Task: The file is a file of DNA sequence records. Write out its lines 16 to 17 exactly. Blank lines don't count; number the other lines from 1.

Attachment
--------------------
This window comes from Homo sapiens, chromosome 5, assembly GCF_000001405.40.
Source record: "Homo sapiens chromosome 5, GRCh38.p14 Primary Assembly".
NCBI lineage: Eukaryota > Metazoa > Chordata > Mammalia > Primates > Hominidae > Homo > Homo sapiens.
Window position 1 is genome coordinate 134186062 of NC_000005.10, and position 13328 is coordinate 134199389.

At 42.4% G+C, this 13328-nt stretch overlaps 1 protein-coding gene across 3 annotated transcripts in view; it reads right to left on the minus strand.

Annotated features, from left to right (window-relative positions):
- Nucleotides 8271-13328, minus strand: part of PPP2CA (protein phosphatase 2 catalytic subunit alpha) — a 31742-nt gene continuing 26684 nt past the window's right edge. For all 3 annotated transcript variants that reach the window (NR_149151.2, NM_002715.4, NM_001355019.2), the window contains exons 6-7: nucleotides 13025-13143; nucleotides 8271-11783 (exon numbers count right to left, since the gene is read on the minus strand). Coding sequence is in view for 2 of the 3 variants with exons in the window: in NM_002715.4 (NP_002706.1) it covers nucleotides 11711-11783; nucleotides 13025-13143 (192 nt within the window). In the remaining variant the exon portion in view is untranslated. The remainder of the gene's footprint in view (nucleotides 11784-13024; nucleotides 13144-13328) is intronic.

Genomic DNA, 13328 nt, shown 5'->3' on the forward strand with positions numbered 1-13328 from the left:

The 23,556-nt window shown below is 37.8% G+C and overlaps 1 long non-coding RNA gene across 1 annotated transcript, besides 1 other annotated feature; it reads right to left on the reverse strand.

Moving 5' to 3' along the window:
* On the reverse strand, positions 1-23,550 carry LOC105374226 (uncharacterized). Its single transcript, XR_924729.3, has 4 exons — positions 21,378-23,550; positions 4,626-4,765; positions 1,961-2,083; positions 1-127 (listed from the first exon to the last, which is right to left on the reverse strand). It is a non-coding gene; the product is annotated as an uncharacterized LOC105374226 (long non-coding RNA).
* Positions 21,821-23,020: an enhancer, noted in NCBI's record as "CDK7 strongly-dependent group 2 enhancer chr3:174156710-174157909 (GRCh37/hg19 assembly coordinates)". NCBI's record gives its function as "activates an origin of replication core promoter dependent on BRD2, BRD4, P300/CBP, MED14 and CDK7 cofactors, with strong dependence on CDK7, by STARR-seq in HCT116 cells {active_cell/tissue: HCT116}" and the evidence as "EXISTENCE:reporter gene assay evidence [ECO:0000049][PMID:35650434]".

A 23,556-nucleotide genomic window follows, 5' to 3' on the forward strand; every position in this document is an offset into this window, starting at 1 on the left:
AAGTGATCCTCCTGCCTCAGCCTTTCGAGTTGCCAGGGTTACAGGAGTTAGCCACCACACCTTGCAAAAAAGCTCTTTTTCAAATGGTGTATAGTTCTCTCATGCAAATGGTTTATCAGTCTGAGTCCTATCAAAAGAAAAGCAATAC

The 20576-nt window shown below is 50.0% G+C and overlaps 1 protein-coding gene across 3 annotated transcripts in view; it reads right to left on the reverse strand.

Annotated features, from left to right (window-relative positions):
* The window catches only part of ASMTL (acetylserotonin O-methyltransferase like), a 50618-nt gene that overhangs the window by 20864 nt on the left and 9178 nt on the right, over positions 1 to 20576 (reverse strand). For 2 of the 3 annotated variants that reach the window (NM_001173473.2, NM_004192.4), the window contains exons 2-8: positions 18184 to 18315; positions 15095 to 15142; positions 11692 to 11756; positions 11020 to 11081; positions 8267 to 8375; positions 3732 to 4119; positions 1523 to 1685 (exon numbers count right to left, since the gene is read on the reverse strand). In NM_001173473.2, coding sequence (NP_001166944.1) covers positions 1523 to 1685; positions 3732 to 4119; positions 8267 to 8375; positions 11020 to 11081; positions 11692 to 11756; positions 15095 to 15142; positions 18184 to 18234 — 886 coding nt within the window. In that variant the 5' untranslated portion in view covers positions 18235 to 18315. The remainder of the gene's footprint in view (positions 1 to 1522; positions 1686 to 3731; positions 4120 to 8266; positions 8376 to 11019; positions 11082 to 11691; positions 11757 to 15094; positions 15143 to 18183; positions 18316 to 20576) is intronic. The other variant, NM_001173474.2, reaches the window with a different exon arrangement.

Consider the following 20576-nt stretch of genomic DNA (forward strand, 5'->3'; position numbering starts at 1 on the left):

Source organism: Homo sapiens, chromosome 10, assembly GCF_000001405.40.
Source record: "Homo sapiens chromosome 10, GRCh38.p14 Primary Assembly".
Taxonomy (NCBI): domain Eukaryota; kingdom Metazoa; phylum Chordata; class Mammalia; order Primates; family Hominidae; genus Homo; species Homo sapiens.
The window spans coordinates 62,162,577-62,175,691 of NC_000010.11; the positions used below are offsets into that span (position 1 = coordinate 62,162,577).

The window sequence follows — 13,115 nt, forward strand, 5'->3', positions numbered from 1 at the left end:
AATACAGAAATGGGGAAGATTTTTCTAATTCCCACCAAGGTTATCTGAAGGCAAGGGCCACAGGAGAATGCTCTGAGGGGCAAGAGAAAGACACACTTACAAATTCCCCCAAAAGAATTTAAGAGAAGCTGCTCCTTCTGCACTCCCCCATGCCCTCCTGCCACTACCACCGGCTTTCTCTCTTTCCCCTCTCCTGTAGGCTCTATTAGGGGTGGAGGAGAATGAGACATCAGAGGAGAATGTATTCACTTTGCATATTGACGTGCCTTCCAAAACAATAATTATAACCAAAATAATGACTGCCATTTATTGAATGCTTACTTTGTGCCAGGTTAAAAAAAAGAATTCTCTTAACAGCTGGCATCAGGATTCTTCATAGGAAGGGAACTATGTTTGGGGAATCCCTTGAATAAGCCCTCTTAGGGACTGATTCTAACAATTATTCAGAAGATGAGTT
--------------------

Annotated features, from left to right (window-relative positions):
* The window catches only part of ASMTL (acetylserotonin O-methyltransferase like), a 50618-nt gene that overhangs the window by 20864 nt on the left and 9178 nt on the right, over positions 1 to 20576 (reverse strand). For 2 of the 3 annotated variants that reach the window (NM_001173473.2, NM_004192.4), the window contains exons 2-8: positions 18184 to 18315; positions 15095 to 15142; positions 11692 to 11756; positions 11020 to 11081; positions 8267 to 8375; positions 3732 to 4119; positions 1523 to 1685 (exon numbers count right to left, since the gene is read on the reverse strand). In NM_001173473.2, coding sequence (NP_001166944.1) covers positions 1523 to 1685; positions 3732 to 4119; positions 8267 to 8375; positions 11020 to 11081; positions 11692 to 11756; positions 15095 to 15142; positions 18184 to 18234 — 886 coding nt within the window. In that variant the 5' untranslated portion in view covers positions 18235 to 18315. The remainder of the gene's footprint in view (positions 1 to 1522; positions 1686 to 3731; positions 4120 to 8266; positions 8376 to 11019; positions 11082 to 11691; positions 11757 to 15094; positions 15143 to 18183; positions 18316 to 20576) is intronic. The other variant, NM_001173474.2, reaches the window with a different exon arrangement.